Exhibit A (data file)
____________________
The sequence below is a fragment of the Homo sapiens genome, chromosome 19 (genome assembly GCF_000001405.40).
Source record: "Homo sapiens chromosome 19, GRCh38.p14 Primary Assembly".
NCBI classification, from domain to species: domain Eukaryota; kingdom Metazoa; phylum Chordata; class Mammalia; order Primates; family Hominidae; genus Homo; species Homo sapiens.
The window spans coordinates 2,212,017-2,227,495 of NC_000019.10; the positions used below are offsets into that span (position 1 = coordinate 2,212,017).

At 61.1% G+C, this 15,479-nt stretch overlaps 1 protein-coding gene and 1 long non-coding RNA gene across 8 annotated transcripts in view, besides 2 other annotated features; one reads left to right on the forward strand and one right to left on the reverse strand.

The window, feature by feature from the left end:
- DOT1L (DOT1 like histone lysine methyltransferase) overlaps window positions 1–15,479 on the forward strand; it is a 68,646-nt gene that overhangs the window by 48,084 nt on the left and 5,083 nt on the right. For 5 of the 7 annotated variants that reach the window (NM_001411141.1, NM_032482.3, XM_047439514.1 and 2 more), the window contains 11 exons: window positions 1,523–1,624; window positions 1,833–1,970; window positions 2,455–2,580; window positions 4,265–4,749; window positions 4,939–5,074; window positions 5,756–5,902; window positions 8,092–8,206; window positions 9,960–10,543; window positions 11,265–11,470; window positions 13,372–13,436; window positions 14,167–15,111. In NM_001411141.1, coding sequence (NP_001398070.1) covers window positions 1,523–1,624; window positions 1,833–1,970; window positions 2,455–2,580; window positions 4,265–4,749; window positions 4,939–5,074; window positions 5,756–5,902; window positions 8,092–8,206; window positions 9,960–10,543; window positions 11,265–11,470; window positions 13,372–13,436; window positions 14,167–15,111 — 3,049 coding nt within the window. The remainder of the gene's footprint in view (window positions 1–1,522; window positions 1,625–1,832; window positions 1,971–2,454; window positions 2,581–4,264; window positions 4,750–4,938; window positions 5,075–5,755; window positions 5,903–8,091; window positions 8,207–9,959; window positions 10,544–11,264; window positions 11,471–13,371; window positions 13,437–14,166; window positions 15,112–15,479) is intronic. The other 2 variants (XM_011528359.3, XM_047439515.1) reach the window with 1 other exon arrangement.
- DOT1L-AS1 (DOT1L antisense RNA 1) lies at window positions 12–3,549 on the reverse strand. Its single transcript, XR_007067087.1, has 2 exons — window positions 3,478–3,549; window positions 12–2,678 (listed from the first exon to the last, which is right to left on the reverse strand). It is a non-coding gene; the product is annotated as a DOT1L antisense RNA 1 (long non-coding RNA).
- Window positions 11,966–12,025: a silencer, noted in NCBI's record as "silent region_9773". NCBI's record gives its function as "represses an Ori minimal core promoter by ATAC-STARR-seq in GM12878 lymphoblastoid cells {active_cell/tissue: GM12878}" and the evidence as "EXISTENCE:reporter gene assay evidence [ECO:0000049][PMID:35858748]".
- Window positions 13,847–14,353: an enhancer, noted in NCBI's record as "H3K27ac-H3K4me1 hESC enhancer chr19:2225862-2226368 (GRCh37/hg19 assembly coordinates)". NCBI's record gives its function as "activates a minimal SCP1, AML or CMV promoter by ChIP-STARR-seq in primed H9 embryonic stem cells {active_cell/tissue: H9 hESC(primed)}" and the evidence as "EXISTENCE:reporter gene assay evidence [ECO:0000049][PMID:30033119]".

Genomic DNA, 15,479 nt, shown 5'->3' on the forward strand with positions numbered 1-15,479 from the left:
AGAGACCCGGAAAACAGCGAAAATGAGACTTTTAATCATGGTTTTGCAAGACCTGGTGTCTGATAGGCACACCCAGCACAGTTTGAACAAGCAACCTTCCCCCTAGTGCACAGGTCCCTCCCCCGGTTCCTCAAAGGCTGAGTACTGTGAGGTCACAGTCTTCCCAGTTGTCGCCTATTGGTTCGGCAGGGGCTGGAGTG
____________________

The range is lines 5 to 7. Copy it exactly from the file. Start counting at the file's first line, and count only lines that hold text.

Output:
At 61.1% G+C, this 15,479-nt stretch overlaps 1 protein-coding gene and 1 long non-coding RNA gene across 8 annotated transcripts in view, besides 2 other annotated features; one reads left to right on the forward strand and one right to left on the reverse strand.

The window, feature by feature from the left end:
- DOT1L (DOT1 like histone lysine methyltransferase) overlaps window positions 1–15,479 on the forward strand; it is a 68,646-nt gene that overhangs the window by 48,084 nt on the left and 5,083 nt on the right. For 5 of the 7 annotated variants that reach the window (NM_001411141.1, NM_032482.3, XM_047439514.1 and 2 more), the window contains 11 exons: window positions 1,523–1,624; window positions 1,833–1,970; window positions 2,455–2,580; window positions 4,265–4,749; window positions 4,939–5,074; window positions 5,756–5,902; window positions 8,092–8,206; window positions 9,960–10,543; window positions 11,265–11,470; window positions 13,372–13,436; window positions 14,167–15,111. In NM_001411141.1, coding sequence (NP_001398070.1) covers window positions 1,523–1,624; window positions 1,833–1,970; window positions 2,455–2,580; window positions 4,265–4,749; window positions 4,939–5,074; window positions 5,756–5,902; window positions 8,092–8,206; window positions 9,960–10,543; window positions 11,265–11,470; window positions 13,372–13,436; window positions 14,167–15,111 — 3,049 coding nt within the window. The remainder of the gene's footprint in view (window positions 1–1,522; window positions 1,625–1,832; window positions 1,971–2,454; window positions 2,581–4,264; window positions 4,750–4,938; window positions 5,075–5,755; window positions 5,903–8,091; window positions 8,207–9,959; window positions 10,544–11,264; window positions 11,471–13,371; window positions 13,437–14,166; window positions 15,112–15,479) is intronic. The other 2 variants (XM_011528359.3, XM_047439515.1) reach the window with 1 other exon arrangement.